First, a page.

Documents pertaining to his legal case were taken away and stored, for "safe keeping". Books that friends attempted to send him were returned to Amazon.com, unopened, on an average of five out of six times, even though according to facility rules, books can be sent to prisoners so long as they are shipped directly from the seller, which they were. There are frequent random searches of his room, and letters or articles he had been in the process of writing are sometimes confiscated.

Mail addressed to him either disappears, or arrives two months late. He can't be certain that legal papers he sends out will be received in a timely fashion, if at all. He cannot use the telephone on any regular schedule, and the rare call he can make is limited to ten minutes duration and is monitored.

Continues at: http://www.ncc-1776.org/tle2006/tle349-20060108-02.html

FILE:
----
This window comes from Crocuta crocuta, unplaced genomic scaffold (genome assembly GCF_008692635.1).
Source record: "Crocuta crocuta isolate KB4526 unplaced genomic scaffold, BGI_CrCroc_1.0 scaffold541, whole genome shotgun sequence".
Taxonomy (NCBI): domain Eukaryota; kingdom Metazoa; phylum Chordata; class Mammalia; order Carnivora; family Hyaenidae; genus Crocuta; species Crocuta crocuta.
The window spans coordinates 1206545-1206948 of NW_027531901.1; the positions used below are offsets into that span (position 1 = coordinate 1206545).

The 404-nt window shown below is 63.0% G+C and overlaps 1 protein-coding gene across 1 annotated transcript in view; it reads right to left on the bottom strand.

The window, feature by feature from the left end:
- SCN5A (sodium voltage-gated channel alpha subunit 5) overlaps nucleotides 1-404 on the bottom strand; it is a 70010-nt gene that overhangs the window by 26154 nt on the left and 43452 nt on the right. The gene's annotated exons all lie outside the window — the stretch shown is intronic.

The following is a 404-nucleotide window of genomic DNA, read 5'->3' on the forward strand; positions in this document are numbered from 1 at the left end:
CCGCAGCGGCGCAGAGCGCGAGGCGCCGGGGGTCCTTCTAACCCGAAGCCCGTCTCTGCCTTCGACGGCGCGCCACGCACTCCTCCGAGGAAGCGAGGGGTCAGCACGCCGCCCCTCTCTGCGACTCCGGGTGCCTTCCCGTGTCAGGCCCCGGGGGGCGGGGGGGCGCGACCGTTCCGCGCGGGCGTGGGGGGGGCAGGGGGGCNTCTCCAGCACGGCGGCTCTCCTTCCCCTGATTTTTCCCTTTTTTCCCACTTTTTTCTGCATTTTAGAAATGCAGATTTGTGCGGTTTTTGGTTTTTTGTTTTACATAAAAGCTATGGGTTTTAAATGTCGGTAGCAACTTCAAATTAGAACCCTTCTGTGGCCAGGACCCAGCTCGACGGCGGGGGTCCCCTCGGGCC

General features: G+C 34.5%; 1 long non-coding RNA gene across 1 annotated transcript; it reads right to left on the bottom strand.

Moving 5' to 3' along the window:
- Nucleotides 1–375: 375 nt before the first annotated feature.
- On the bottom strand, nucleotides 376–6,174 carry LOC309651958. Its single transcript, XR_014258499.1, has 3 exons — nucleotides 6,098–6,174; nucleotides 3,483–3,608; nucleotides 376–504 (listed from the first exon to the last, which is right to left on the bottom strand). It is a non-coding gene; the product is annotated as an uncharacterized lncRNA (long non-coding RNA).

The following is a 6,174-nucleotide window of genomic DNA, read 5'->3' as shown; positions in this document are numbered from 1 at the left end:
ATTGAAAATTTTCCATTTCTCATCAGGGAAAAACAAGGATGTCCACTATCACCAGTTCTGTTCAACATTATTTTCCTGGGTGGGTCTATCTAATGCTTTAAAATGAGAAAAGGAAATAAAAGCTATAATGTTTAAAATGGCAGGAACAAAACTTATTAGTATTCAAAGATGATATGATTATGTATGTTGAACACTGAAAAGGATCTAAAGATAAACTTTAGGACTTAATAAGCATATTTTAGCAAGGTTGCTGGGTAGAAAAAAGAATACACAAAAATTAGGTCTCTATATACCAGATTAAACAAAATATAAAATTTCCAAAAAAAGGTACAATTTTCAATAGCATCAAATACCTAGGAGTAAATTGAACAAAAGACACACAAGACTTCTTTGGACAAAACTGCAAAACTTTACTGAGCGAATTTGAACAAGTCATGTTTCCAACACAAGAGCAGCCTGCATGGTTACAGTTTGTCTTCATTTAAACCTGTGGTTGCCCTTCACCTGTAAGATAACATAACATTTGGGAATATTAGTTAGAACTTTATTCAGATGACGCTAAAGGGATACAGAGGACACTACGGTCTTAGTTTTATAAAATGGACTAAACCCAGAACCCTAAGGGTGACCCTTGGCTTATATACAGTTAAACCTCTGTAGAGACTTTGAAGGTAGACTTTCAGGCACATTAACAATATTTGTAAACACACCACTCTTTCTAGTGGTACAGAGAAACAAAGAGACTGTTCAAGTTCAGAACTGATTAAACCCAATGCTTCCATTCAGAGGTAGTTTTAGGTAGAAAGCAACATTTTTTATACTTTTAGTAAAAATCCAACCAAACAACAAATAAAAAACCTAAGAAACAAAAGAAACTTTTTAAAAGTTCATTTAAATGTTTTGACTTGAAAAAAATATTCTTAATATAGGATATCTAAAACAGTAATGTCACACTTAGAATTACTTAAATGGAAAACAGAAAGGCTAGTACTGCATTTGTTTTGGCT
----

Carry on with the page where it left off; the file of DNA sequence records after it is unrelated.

His supposed "crime"? Tax evasion. :fire:

Enough to drive a man to drink.

Or follow the lead so called tax evaders of years past...

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PCGS65
January 10, 2006, 03:59 AM
I've never had much sympathy for "CEO's" that get "caught".
However I think this shows(even though biased)the government can, will and do what they want when they want to whom they want!!! Legal or not!!! :cuss:

The Libertarian Enterprise??

whm1974
January 10, 2006, 04:49 AM
Murders and child rapists don't get treated this bad.

The tax code is so bad that the IRS can come after anyone for evasion.

I remember reading a few years that people who work for DotComs that went belly up now owe millions of dollars due to some rule about stock options, notwithstanding that they are now pennyless.

-Bill

JohnBT
January 10, 2006, 08:40 AM
"The judge also cited "the implausibility of an innocent explanation" for Anderson having a phony passport, falsified identification..."

- from a Washington Post article

captain obvious
January 10, 2006, 09:12 AM
Murders and child rapists don't get treated this bad.

Murders and child rapists don't harm Uncle Sam.

.gov looks after its own.

hammer4nc
January 10, 2006, 09:13 AM
"Diesel therapy", as inflicted on George Hansen:

Link: http://www.rumormillnews.com/cgi-bin/archive.cgi?read=22130